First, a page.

The Tripartite Pact signed by Germany, Italy and Japan on September 27th 1940, was an agreement to seek to further the interests of Germany and Italy in Europe and Japan in Asia. All three agreed that a new World order should be sought with Germany and Italy the main powers in Europe and Japan the main power in Asia.
The pact also agreed that should any country be attacked by any country not already in the war then it would automatically be at war with all three countries. Russia was excluded from this clause which was designed to try to keep America out of the war.
The main provisions of the pact were contained in six articles:
1. Japan recognizes and respects the leadership of Germany and Italy in the establishment of a new order in Europe.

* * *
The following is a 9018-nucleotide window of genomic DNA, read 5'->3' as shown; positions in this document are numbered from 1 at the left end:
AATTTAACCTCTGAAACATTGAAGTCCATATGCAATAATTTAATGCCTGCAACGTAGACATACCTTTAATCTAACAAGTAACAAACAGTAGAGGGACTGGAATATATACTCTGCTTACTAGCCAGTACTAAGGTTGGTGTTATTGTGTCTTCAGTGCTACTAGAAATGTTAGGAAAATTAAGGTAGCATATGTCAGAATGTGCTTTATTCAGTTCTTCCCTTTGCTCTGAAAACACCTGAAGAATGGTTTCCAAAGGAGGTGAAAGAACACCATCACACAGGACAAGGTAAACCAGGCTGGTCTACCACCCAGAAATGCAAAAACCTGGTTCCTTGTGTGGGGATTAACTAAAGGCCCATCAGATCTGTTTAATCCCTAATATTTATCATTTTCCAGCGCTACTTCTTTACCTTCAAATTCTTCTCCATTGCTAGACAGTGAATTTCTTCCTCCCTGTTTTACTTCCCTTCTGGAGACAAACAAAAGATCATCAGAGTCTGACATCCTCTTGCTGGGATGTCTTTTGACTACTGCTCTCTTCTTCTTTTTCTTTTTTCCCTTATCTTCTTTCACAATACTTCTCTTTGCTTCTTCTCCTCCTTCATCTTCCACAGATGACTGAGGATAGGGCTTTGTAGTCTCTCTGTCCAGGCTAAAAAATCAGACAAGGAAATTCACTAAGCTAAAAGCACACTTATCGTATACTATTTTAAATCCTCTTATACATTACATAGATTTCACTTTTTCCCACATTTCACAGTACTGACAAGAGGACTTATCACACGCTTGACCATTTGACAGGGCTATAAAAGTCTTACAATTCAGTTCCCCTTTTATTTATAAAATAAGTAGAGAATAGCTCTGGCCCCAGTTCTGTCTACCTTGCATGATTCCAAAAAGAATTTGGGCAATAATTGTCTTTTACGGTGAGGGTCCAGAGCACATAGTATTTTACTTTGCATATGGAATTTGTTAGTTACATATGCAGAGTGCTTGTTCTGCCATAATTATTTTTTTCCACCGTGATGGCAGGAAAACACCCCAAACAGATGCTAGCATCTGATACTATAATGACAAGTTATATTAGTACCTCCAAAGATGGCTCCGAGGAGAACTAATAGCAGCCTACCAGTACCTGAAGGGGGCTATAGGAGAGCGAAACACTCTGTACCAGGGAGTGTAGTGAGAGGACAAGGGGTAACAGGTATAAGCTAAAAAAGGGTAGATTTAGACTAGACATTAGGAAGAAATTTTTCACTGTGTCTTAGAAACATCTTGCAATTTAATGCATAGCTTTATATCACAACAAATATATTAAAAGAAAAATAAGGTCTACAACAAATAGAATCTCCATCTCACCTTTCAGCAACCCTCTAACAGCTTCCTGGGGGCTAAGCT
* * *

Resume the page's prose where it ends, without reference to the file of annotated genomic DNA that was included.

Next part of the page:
2. Germany and Italy recognize and respect the leadership of Japan in the establishment of a new order in Greater East Asia.
3. Japan, Germany, and Italy agree to cooperate in their efforts on aforesaid lines. They further undertake to assist one another with all political, economic and military means if one of the Contracting Powers is attacked by a Power at present not involved in the European War or in the Japanese-Chinese conflict.
4. With a view to implementing the present pact, joint technical commissions, to be appointed by the respective Governments of Japan, Germany and Italy, will meet without delay.
5. Japan, Germany and Italy affirm that the above agreement affects in no way the political status existing at present between each of the three Contracting Powers and Soviet Russia.
6. The present pact shall become valid immediately upon signature and shall remain in force ten years from the date on which it becomes effective.
Signed on 27th September 1940 by the leader of Germany, Adolf Hitler, Italy’s Foreign Minister, Galeazzo Ciano and Japanese ambassador to Germany, Saburu Kuruso this pact is also known as the Axis Pact or Tripartite Treaty.
It was later also signed by Hungary, Romania and Slovakia (November 1940), Bulgaria and Yugoslavia (March 1941), Croatia (April 1941).